However, when you export a doc to WordPress with Wordable, all that stuff happens automatically.
Wordable automatically compresses and resizes images according to your export settings. The image quality will be retained, but you’ll save a bunch of space (read: your pages will load a lot quicker).
Here’s how it works:
In Wordable’s Export Settings, look for “Compress Images” under the Transformations options.
Then, you can choose from a few options. You can opt to compress images and resize images based on the dimensions in your Google document automatically.
For compression, you’ve got two options: Lossless and Lossy. Simply put, lossy compression saves the most space, but few images (mainly photos) may lose some quality. Lossless is kind of a happy medium. It compresses the file to take up less space but maintains the original quality.
Optimize link attributes and more automatically
It’s not just images that Wordable gives you control over in bulk — you can also do the same for links.
Want links to open in new tabs, or to set external links to nofollow for SEO reasons? It’s as easy as checking a few buttons.
Plus, you can even generate a working table of contents. Just choose which types of headings you want to include in the Wordable Table of Contents settings, and they’ll automatically be generated in functioning, clean HTML.
Sounds good, doesn’t it? Get your first 5 exports for free here and experience the difference for yourself.
The only real con that comes to mind is that Wordable isn’t free — our team plans start at $99 per month. But if you’re paying someone else to do it, you’ll easily make it back — and even more — some of our clients tell us they save over $5,000 per month with Wordable. Calculate how much you’ll save with our ROI calculator.
Copying and Pasting into WordPress
To be frank, copying and pasting content into WordPress sucks.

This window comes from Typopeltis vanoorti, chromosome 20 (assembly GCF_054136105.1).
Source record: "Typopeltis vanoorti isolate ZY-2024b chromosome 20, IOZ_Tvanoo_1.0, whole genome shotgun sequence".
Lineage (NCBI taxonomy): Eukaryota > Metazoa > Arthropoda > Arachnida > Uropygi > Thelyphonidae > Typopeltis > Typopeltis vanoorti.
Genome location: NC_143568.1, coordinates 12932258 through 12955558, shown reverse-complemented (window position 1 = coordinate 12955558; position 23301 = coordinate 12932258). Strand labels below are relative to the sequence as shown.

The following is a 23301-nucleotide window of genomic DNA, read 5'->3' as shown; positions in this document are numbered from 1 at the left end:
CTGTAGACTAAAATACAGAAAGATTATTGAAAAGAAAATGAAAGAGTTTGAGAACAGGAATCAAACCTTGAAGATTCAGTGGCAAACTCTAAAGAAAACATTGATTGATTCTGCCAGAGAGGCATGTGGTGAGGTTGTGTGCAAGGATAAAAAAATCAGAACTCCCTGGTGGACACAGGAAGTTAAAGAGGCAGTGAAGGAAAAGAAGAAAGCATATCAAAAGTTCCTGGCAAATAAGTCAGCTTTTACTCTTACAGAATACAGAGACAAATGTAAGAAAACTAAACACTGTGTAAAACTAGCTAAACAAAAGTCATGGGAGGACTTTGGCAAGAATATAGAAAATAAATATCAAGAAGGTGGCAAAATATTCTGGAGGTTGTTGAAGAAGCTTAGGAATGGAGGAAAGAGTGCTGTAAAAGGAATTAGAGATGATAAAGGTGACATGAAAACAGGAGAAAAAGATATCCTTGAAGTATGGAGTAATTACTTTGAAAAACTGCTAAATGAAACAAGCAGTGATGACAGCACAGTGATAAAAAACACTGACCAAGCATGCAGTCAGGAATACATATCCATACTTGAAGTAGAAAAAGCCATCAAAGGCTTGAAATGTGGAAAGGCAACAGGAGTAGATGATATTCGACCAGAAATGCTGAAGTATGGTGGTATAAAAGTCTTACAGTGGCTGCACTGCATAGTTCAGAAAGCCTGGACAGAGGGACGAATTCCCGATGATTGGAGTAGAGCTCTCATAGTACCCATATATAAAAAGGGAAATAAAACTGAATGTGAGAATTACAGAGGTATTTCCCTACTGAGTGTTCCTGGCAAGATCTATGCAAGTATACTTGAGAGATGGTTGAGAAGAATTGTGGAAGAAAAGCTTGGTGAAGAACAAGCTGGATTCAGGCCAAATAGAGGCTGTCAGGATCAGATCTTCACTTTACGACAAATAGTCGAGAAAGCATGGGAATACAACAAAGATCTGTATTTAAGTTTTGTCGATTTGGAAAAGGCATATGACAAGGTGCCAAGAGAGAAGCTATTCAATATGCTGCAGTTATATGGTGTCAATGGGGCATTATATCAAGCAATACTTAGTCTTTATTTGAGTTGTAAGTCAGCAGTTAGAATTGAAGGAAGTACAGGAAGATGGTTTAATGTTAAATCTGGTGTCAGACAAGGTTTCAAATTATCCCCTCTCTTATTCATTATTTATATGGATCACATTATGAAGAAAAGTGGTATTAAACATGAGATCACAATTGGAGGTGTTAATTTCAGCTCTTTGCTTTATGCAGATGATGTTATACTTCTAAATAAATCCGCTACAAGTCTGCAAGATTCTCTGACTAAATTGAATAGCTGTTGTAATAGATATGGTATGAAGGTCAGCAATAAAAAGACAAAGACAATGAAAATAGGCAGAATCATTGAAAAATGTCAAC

It just creates a bunch of unnecessary double work — like deleting line breaks and messy HTML code — making it super difficult (and expensive) to publish content at scale.
I mean, there aren’t really a lot of pros to doing this the old-fashioned way. It’s what you’re used to, sure, but you’ll quickly get accustomed to using Wordable, especially once you realize how much time you’re saving.
Unfortunately, the con list of copy and paste is a lot longer than the previous section:
Pesky formatting errors
The first problem you’ll encounter when copying and pasting content from Google Docs into WordPress is a bunch of extra spaces and line breaks throughout your content.
Here’s what that looks like in the WordPress editor.
Not cool, WordPress. That’s a lot of additional work for no additional benefit.
You’ve got a few options for fixing these formatting issues if you’re copying and pasting into WordPress, but to be honest, they’re really all workarounds.
The first is to go through and delete all the extra spaces. Tedious, mind-numbing, waste of time.
The second is to force your writers to use soft returns instead of hard returns, meaning instead of hitting enter or return each time they want to start a new paragraph (which is a lot in content writing, this is already the 18th in this article), they’ll have to hold down the shift key as well.
Good luck getting buy-in on that one.
The third is to use the Gutenberg editor and blocks, which makes things a little better, but it’s still not ideal, and you’ll still see some random spaces (just not as many).
Problems with transferring images
Okay, we’ve got a couple of things going on with images when copying and pasting into WordPress.
The first is that, well, images don’t come over.
When you copy from Google Docs and paste into WordPress, the images don’t come with the content, you just get the code that refers back to the image as hosted in Google Docs.
The second is that when you do get images into WordPress (more on that soon, but the gist is that you have to upload each one manually), they’re uploaded at full-size. That is, they don’t get automatically compressed or optimized in any way.
Okay, but don’t we want big HD images on our site?